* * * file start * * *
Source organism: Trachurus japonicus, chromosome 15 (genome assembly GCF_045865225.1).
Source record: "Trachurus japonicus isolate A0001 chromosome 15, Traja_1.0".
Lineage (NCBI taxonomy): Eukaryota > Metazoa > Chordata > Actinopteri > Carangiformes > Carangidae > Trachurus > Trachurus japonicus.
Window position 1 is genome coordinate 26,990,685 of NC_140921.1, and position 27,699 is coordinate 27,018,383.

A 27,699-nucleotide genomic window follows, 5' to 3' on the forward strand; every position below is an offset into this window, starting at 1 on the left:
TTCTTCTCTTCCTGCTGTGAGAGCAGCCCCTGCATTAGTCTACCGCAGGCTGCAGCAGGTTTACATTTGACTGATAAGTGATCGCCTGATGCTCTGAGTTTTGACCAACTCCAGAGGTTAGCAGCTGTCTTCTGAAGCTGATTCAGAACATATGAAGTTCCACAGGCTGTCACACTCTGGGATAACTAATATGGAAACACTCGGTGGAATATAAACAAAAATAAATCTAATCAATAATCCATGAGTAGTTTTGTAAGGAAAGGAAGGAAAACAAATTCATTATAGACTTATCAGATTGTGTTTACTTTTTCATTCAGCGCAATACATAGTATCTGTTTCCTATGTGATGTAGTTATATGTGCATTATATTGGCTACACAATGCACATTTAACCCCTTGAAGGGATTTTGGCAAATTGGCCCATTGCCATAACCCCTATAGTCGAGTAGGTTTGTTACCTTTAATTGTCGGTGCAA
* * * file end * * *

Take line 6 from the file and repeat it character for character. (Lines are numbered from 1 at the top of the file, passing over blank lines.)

TTCTTCTCTTCCTGCTGTGAGAGCAGCCCCTGCATTAGTCTACCGCAGGCTGCAGCAGGTTTACATTTGACTGATAAGTGATCGCCTGATGCTCTGAGTTTTGACCAACTCCAGAGGTTAGCAGCTGTCTTCTGAAGCTGATTCAGAACATATGAAGTTCCACAGGCTGTCACACTCTGGGATAACTAATATGGAAACACTCGGTGGAATATAAACAAAAATAAATCTAATCAATAATCCATGAGTAGTTTTGTAAGGAAAGGAAGGAAAACAAATTCATTATAGACTTATCAGATTGTGTTTACTTTTTCATTCAGCGCAATACATAGTATCTGTTTCCTATGTGATGTAGTTATATGTGCATTATATTGGCTACACAATGCACATTTAACCCCTTGAAGGGATTTTGGCAAATTGGCCCATTGCCATAACCCCTATAGTCGAGTAGGTTTGTTACCTTTAATTGTCGGTGCAA